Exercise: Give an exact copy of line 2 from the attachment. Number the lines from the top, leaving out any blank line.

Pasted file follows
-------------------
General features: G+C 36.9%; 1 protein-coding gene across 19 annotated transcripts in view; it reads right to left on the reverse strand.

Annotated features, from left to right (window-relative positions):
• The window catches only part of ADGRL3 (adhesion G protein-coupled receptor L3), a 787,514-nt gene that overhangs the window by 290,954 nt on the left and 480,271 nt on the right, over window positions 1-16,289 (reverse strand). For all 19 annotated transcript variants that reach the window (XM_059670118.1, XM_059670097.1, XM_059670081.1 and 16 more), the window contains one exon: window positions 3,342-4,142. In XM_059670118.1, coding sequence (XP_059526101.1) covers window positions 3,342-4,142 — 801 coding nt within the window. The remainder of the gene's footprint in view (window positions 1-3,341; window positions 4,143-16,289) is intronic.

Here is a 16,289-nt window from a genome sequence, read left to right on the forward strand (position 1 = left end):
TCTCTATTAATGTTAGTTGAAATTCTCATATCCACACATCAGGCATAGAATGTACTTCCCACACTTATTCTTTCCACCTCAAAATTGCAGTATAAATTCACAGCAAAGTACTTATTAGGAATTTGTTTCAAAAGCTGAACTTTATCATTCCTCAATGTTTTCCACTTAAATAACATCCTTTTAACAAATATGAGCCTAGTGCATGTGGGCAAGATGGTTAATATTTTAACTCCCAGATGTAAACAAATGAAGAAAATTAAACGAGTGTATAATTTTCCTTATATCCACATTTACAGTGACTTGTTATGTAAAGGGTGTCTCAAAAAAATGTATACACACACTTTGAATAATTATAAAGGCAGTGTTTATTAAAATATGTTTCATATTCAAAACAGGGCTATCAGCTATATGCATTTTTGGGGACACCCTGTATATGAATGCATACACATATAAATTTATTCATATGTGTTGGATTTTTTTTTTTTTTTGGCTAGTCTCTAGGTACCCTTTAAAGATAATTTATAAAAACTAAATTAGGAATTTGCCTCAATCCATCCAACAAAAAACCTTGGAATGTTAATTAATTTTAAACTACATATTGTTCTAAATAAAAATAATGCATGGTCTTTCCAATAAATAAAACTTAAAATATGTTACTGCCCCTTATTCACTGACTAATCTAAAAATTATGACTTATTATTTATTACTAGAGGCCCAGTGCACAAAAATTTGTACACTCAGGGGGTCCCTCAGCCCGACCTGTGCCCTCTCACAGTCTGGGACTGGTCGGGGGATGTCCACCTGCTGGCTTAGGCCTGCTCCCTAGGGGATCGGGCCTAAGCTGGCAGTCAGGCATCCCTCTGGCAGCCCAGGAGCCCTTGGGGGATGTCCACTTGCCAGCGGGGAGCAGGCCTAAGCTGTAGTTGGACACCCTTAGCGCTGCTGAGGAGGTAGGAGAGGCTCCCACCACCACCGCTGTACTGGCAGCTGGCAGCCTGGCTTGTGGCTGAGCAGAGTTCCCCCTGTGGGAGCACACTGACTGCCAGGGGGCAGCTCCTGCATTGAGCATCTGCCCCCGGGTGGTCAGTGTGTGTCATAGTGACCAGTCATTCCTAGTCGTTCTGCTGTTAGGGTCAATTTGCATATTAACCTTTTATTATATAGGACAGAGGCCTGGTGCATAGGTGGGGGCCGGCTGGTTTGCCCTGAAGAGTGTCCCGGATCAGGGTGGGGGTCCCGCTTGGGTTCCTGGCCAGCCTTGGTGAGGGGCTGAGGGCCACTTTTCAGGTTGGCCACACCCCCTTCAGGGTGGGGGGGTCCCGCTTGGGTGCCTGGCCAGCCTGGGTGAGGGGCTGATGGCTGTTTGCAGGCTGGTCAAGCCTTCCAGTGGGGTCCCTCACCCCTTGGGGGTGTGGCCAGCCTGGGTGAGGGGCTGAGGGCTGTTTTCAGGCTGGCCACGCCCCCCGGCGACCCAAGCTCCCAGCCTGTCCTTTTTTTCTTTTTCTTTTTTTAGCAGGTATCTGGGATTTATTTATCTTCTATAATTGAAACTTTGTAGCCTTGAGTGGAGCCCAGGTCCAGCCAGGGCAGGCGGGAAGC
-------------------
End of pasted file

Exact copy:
Annotated features, from left to right (window-relative positions):